She cried. I can sense regret and sadness.  She is on her last few days of training . Then I told her, “you know, your practice  can be as you define and design it”. She couldn’t get back the years she spent training for her field but she can practice in a way that could fit her desired ideal life.

I see her around these days. She is happy. Her practice is mostly ambulatory. She trained further in a subspecialty that makes it more of a day job. This field does not require night calls and is seldom an emergency.

Create your vision of life and work.  Keep it where you can see it. Make it a reminder to yourself each day you wake up.

.Why plan a practice when you can plan a life?

What’s your plan? Share yours.

Photo by Free from Pexels

Grow Up Doc!

young mdWhen I was in medical school, I already heard  what other people are saying. Doctors in training seem to be in an extended adolescence  stage. I don’t know if my Pediatric Adolescent  Specialist friends will agree.  Perhaps   it’s the confines of the medical world  that predisposes us to it. There is so much to do, to read,  to write, to attend to.  The world of a  medical trainee   revolves around books, patients, cases and more books, patients and cases!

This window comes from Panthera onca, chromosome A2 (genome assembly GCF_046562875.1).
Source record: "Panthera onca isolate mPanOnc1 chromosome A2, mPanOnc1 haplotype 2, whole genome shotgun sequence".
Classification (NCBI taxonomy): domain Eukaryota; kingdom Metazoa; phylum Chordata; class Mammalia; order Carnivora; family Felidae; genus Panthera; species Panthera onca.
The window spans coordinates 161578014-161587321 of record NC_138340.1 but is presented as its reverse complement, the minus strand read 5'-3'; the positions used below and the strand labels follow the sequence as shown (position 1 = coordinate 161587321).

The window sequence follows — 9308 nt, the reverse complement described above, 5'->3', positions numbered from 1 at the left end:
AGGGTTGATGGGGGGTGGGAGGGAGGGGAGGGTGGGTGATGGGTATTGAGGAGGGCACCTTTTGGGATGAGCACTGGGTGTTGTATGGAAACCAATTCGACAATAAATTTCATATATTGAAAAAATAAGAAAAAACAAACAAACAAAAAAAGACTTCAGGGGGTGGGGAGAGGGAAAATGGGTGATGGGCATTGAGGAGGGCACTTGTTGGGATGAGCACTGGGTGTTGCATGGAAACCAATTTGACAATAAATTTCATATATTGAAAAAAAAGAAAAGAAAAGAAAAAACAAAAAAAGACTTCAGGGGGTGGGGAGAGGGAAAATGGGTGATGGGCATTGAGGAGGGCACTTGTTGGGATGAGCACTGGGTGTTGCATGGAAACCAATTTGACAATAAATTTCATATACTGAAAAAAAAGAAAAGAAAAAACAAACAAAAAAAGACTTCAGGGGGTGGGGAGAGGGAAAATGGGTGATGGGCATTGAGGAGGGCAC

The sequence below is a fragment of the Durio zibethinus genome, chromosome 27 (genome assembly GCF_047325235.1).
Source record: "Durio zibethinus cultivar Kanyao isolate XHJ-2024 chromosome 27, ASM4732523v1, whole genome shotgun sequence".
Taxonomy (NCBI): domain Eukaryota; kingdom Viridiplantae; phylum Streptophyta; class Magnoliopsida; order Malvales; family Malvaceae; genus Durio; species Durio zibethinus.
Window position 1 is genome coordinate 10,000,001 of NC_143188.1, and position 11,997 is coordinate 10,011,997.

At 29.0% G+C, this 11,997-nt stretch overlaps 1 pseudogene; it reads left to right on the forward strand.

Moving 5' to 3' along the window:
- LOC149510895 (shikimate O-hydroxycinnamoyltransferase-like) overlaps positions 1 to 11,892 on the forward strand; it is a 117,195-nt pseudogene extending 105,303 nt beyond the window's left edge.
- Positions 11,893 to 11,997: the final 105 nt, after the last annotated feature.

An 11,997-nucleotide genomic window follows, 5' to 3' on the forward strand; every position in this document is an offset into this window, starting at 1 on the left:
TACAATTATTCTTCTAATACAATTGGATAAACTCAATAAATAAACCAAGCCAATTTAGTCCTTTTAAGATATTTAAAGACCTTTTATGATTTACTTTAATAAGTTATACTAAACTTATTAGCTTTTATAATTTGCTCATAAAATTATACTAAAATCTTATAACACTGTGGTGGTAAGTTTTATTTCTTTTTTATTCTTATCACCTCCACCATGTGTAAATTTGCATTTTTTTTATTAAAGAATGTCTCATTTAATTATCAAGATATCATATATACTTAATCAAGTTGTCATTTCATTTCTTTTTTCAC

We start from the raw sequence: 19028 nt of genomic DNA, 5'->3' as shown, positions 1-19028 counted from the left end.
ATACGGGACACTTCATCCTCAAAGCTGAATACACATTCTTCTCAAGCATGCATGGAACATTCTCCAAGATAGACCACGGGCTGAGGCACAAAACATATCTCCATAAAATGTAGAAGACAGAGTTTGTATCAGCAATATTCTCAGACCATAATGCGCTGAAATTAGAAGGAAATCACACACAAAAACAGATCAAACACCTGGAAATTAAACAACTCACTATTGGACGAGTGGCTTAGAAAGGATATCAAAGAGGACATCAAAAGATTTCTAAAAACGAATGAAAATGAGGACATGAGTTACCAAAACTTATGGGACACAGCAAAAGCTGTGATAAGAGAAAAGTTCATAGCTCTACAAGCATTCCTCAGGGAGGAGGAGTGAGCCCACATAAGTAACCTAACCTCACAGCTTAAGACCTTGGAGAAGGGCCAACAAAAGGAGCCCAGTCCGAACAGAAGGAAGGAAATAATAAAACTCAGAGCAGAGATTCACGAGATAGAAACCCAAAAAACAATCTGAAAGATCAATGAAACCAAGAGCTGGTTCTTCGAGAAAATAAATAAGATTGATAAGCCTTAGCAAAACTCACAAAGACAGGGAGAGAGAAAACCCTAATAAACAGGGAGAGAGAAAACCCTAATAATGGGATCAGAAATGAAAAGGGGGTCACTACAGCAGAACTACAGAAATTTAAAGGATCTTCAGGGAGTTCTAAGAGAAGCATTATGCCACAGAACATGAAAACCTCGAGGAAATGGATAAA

Then suddenly out  of residency or fellowship into the REAL world.  The ADULT world.


To raise a family.  Make a living.  Don’t forget, make a LIFE other than being a doctor.  The loooooong years of studying medicine seem to make us forget  that we have “other lives. ”  Our gifts get buried that we need to rediscover ourselves.  No wonder why I went into making chocolates and pastries as well as dabbing on painting when I finished residency!


There’s more!  Whoever said just finish training  and they will come must  really be joking!  So, I had to plan my next move to get the practice going! Kailangan palang pag-isipan! Where are the patients? How do I get them to see me?  Hay! Dapat pala may big picture!